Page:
What Is The Liquidation Process If I Am Shutting Down My Failed Business?

selling entire inventory, shutting down operations, closeouts, liquidation process, closeout process

While there is plenty of advice floating around about how to bounce back from a business failure, and how to learn from it, that is the end of the process. It is just as important to be prepared to handle everything that leads up to it. You may have had an overstock situation too long and now instead of downsizing the warehouse you are forced to shut down operations and liquidate the entire inventory. Excess inventory can be a problem if not properly managed and selling closeouts while times are good is important. Closing a small business isn’t just a matter of closing the door and walking away and having an inventory liquidation sale. There are a lot of administrative tasks to take care of, and there’s plenty of potential to miss important details. This is how to close a business, both the emotional and practical steps to take.

The first step in the liquidation process is putting aside emotion for just long enough to take a good, hard, honest, look at the state of your closeout business. You probably have a lot of excess inventory you should have liquidated a long time ago. No business owner wants to lose money, but selling closeouts and excess inventory to an overstock inventory buyer can help you reduce inventory, generate cash flow, and make room in the warehouse for new products coming in. Once you do that, you can make the toughest type of business decision there is: do you do whatever you can to keep your business going, or do you shut it down? Do you try downsizing the warehouse and cutting payroll? Do you move 3PL warehouses into a smaller space to save money? If you have an overstock situation and are sitting on too much inventory, can you sell it to closeout distributors or closeout websites to raise capital? A post from Daily Worth, “6 Signs It’s Time to Close Your Business,” highlights key indications that it is time to call it quits.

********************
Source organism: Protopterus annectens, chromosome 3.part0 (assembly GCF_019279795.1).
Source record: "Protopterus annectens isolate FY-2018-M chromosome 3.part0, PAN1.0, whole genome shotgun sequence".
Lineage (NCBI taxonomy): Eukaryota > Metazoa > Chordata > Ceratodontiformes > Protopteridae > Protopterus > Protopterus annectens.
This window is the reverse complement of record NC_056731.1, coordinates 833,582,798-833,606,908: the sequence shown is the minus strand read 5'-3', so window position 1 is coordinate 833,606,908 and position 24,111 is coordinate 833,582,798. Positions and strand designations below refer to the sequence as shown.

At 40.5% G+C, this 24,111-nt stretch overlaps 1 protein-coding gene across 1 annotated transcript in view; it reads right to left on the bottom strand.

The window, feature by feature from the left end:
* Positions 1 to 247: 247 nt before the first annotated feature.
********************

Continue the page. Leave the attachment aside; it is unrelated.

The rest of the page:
Once you’ve made the decision, your work of closing down a small business and liquidating the entire inventory is just beginning. For example, you’ll need to figure out how to liquidate assets, pay creditors, close customer accounts, lay-off staff, and a million other little details. The liquidation process can be overwhelming, which is why it is a good idea to seek professional assistance from lawyers, accountants, brokers, and other business specialists. For the inventory, you can find inventory liquidation buyers who will make you an offer to buy everything in one fell swoop. Closeout liquidators take excess inventory and distribute it to discount stores and closeout wholesalers where products are sold at deep discounts often as much as 90% off regular retail. Customers that buy liquidation stock may have a discount store, they might sell closeouts online and they may even be an Amazon FBA seller for closeouts and wholesale surplus.

Another good place to start figuring out what you’ll need is the Getting Out section of the Small Business Administration (SBA) website. The Steps to Closing a Business article walks you through key steps including how to file dissolution documents, how to cancel registrations, permits, licenses, and business names, how to comply with employment and labor laws, how to resolve financial obligations, and how to keep all the appropriate records. Refer to Legal Resources for Exiting for links to helpful articles.

The IRS Closing a Business portal also provides resources that will help you meet all tax requirements, and ensure that you do not make mistakes that will end up costing you money in the future. You can find a good inventory liquidator by searching online for business liquidation, buy closeout inventory, downsizing warehouse, overstock situation, buy excess merchandise, closeouts or sell overstock inventory. The Closing-a-Business-Checklist provides links to twenty forms you may need. Even if you don’t want to handle these yourself, the checklist is a good place to look to help you know what to discuss with your lawyer and/or accountant.

In the steps of how to close a business, this is where it will get real. Tell your employees as soon as possible; you don’t want them to get the news from anyone else but you. If you’re looking at mass layoffs, you’ll need to make sure you comply with employment and labor laws, which includes making the proper employee payments after closing. In general, if you employ over 100 people, you’ll need to provide at least 60 days’ notice before closings and mass layoffs. If there is a lot of inventory to get rid of, companies in liquidation often reach out to product liquidation companies that specialize in closeouts and buying out excess inventory and liquidations.